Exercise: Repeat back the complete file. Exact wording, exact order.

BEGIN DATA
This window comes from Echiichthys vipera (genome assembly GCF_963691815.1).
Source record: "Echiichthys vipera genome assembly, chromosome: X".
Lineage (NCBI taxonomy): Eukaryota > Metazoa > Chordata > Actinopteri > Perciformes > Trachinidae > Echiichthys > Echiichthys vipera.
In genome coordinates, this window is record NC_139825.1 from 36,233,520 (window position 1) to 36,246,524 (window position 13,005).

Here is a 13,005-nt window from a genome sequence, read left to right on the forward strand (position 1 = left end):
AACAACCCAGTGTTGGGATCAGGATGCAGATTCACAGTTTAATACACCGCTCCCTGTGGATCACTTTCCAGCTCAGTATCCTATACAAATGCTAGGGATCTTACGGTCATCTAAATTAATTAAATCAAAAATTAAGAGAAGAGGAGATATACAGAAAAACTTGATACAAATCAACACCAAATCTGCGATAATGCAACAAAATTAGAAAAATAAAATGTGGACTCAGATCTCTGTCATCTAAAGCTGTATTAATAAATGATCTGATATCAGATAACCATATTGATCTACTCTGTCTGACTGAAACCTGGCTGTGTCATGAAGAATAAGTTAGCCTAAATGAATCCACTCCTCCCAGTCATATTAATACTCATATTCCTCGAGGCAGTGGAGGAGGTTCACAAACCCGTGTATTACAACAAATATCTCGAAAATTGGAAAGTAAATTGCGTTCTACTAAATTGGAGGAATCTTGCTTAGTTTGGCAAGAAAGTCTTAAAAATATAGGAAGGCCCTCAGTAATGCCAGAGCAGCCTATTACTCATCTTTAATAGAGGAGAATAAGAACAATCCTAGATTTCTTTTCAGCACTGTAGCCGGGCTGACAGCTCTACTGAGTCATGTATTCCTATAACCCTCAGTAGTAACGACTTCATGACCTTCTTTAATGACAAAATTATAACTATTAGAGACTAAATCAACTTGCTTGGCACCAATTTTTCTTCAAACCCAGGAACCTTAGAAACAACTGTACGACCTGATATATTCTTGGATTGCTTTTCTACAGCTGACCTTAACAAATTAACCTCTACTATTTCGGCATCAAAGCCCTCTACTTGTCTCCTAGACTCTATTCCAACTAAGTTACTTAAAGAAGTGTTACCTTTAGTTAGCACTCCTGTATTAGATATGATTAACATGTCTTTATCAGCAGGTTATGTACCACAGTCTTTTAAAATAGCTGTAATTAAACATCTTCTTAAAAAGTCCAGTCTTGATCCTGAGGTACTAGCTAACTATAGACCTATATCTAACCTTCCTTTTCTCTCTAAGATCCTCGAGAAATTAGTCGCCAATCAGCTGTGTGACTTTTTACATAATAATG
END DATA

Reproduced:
This window comes from Echiichthys vipera (genome assembly GCF_963691815.1).
Source record: "Echiichthys vipera genome assembly, chromosome: X".
Lineage (NCBI taxonomy): Eukaryota > Metazoa > Chordata > Actinopteri > Perciformes > Trachinidae > Echiichthys > Echiichthys vipera.
In genome coordinates, this window is record NC_139825.1 from 36,233,520 (window position 1) to 36,246,524 (window position 13,005).

Here is a 13,005-nt window from a genome sequence, read left to right on the forward strand (position 1 = left end):
AACAACCCAGTGTTGGGATCAGGATGCAGATTCACAGTTTAATACACCGCTCCCTGTGGATCACTTTCCAGCTCAGTATCCTATACAAATGCTAGGGATCTTACGGTCATCTAAATTAATTAAATCAAAAATTAAGAGAAGAGGAGATATACAGAAAAACTTGATACAAATCAACACCAAATCTGCGATAATGCAACAAAATTAGAAAAATAAAATGTGGACTCAGATCTCTGTCATCTAAAGCTGTATTAATAAATGATCTGATATCAGATAACCATATTGATCTACTCTGTCTGACTGAAACCTGGCTGTGTCATGAAGAATAAGTTAGCCTAAATGAATCCACTCCTCCCAGTCATATTAATACTCATATTCCTCGAGGCAGTGGAGGAGGTTCACAAACCCGTGTATTACAACAAATATCTCGAAAATTGGAAAGTAAATTGCGTTCTACTAAATTGGAGGAATCTTGCTTAGTTTGGCAAGAAAGTCTTAAAAATATAGGAAGGCCCTCAGTAATGCCAGAGCAGCCTATTACTCATCTTTAATAGAGGAGAATAAGAACAATCCTAGATTTCTTTTCAGCACTGTAGCCGGGCTGACAGCTCTACTGAGTCATGTATTCCTATAACCCTCAGTAGTAACGACTTCATGACCTTCTTTAATGACAAAATTATAACTATTAGAGACTAAATCAACTTGCTTGGCACCAATTTTTCTTCAAACCCAGGAACCTTAGAAACAACTGTACGACCTGATATATTCTTGGATTGCTTTTCTACAGCTGACCTTAACAAATTAACCTCTACTATTTCGGCATCAAAGCCCTCTACTTGTCTCCTAGACTCTATTCCAACTAAGTTACTTAAAGAAGTGTTACCTTTAGTTAGCACTCCTGTATTAGATATGATTAACATGTCTTTATCAGCAGGTTATGTACCACAGTCTTTTAAAATAGCTGTAATTAAACATCTTCTTAAAAAGTCCAGTCTTGATCCTGAGGTACTAGCTAACTATAGACCTATATCTAACCTTCCTTTTCTCTCTAAGATCCTCGAGAAATTAGTCGCCAATCAGCTGTGTGACTTTTTACATAATAATG